WES Advisor Blog

Trusted Advice for Academic and Professional Success

Stories of Immigrants: Giovanna Romero Sarubbi

Monday | May 3, 2021 | by Wilma Lee

immigrant success story

World Education Services (WES) believes in the power of storytelling and shared resources. In 2019, we reached out to immigrants across North America. We asked about their reasons for leaving home, their challenges along the way, and the advice they would like to share with other newcomers.

In this new blog series, we are now sharing their stories with you. Below is Giovanna’s.

Click here to hear from others who have contributed their voices to WES.

Giovanna remembers being drawn to travel and was curious about other cultures as a child. In Paraguay, where she grew up, her mother worked as a teacher at a binational center called the Centro Cultural Paraguayo Americano (CCPA). It was through handouts her mother picked up at a teacher’s conference that Giovanna first learned about opportunities to study in the United States.

Now, Giovanna has a B.A. in Communications from Dordt University in Iowa. She is currently pursuing an M.S. in International Education Development from the University of Pennsylvania.

At 28 years old, she is working on Optional Practical Training (OPT) as a coordinator at the UPenn’s Hub for Equity, Anti-Oppression, Research and Development (HERD). But she is wrestling with the limitations she faces a result of her F-1 visa status.

Below, learn about her journey and discover the advice that she would give others who would like to follow in her footsteps.

The Scholarship 

During her school years in Paraguay, Giovanna was aware of the weaknesses in the education system. By the time she was a junior in high school, she aspired to study abroad—but had no idea how to pay for it.

From CCPA (where her mother worked), Giovanna learned about EducationUSA. Advisors there introduced her to the Opportunity Funds Program, which helps promising students who are likely to be awarded full scholarships in America. She was accepted into the program, and was granted funds to cover her college applications, as well as SAT preparation and airfare to the U.S.

The Opportunity Funds Program required her to apply to a minimum of three universities: one very competitive one, one middle option, and one “safe choice.” They provided her with a big booklet of schools to learn more about so that she could make informed choices. Giovanna was accepted to Dordt University and earned a scholarship that covered 80% of her tuition.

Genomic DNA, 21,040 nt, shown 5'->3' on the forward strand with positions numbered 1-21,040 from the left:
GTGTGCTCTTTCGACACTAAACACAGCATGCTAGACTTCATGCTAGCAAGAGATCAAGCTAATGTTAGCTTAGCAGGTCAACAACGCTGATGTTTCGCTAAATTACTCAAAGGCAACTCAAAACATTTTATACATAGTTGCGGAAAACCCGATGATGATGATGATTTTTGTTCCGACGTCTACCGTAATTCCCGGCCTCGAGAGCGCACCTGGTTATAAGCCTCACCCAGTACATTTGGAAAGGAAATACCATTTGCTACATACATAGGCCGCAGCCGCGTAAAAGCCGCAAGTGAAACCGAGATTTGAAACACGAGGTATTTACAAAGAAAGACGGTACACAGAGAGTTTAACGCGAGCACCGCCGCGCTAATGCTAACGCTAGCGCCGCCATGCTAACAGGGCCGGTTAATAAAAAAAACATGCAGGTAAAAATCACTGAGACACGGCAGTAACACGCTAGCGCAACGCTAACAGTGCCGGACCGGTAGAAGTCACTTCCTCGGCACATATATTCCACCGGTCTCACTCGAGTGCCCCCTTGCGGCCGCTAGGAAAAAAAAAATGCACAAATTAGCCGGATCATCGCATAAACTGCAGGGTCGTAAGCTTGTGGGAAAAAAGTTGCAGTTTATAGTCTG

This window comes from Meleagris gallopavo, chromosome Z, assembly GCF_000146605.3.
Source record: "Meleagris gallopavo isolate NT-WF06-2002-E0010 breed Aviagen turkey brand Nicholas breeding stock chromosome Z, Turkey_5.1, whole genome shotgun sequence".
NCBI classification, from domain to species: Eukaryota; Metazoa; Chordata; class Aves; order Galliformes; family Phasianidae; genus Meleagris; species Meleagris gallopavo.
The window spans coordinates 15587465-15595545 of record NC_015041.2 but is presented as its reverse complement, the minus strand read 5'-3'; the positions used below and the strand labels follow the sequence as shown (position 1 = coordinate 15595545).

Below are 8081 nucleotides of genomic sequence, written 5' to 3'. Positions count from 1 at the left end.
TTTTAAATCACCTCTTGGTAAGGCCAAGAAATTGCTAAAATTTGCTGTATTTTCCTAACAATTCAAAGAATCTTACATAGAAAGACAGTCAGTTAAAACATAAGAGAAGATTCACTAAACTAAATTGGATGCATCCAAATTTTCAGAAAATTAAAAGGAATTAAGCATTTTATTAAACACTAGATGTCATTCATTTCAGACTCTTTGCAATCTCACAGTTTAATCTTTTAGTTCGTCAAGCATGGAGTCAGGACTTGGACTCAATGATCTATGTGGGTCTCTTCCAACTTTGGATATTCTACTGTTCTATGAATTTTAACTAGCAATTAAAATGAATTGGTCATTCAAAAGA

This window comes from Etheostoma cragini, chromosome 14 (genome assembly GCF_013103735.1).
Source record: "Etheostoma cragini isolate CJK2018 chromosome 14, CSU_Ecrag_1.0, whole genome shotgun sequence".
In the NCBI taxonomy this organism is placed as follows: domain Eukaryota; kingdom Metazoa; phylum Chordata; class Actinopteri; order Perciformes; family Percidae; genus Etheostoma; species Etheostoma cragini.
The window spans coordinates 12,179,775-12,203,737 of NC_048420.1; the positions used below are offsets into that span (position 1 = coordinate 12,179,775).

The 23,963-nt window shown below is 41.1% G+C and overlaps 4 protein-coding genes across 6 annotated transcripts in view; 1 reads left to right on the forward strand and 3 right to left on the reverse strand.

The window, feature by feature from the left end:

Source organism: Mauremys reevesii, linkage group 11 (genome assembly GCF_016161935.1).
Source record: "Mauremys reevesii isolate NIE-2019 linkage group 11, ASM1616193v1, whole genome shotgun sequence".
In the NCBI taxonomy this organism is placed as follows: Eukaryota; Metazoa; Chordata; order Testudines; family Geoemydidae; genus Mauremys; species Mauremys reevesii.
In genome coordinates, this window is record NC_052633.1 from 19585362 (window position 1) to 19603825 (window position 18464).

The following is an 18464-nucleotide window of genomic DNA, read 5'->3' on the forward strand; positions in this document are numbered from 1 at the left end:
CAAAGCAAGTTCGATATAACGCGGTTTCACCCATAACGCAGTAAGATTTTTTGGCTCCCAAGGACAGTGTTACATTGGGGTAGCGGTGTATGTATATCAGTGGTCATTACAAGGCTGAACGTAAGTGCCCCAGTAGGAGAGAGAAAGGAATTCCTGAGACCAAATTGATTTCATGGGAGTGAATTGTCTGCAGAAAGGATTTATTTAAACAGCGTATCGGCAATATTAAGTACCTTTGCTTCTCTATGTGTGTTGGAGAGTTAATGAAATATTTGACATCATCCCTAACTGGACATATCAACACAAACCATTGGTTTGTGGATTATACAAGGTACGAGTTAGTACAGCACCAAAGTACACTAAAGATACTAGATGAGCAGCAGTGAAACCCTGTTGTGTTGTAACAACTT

Giovanna was grateful for all of the help from EducationUSA. In addition to connecting her with the program that made her dreams possible, they connected her with information about moving to a new country. She also connected with students from previous cohort of the Opportunity Fund Program to ask about classes, financial aids, and campus life. Giovanna relied heavily on those resources and remarked that dedicated help like that is “very powerful in a small country like Paraguay.”

Undergraduate Life in Iowa

Giovanna was impressed by Dordt University for a number of reasons, including its focus on Christianity. She was satisfied with the education and resources she received when she arrived, and she enjoyed her involvement with student life on campus.

Even though she had studied English for more than eight years in Paraguay, Giovanna did struggle with the technical terms in her science classes. But as she had hoped, she joined the Christian community on campus and attended chapel with her peers and made new friends. She also spent a year working in an elementary school through OPT; there, she connected with friendly, approachable mentors.

These days, Giovanna feels very much a part of American society. Explaining her current identity, she says, “I don’t see myself as Paraguayan or American; it’s hard to find a place where I belong.”

Although she says she never felt unwelcome, it took her some time to realize the strange context she had found herself in at Dordt. She didn’t know if her first years in the country were reflective of the entire United States.

“It was a 90% white school, and international students stood out,” she says. “We didn’t talk about race, what it means to be a woman of color. People were probably racist and I didn’t realize it.”

She also remarks, “I didn’t know Iowa was in the middle of cornfields!”

Challenges and Strategies

Giovanna stresses how much limited financial resources will impact international students that don’t come from means. Although most of her tuition was covered, there were still many living expenses that she needed to figure out on her own. She spent an enormous amount of time and energy searching for scholarships and applying for financial aid, as well as undertaking her own fundraising.

Another major challenge was applying for OPT and trying to land a job with an F-1 visa. As a recent graduate from an Ivy League university, she says, “You’re told everyone wants to hire you, but it’s hard in this field—especially as an international student.”

She wishes she had better ways of finding short-term or consultancy opportunities. These would be useful, given her temporary status.

The Future

When asked about her future, Giovanna states, “I’m still figuring that out!”

She wants to make the most of her time left in the United States. Ideally, she would like to find a full-time job where she can put her skills to use. This is more important to her than simply finding a full-time job that is willing to sponsor her work visa. Therefore, she has not made sponsorship a prerequisite for her job search.

She is also considering a Ph.D. She is interested in pursuing a career that allows her to work with Paraguay from the United States. Giovanna is optimistic about her prospects and her future.

What to Read Next

Real Immigrants Share Advice for Moving to the U.S.

Wilma Lee is a Credential Examiner at World Education Services.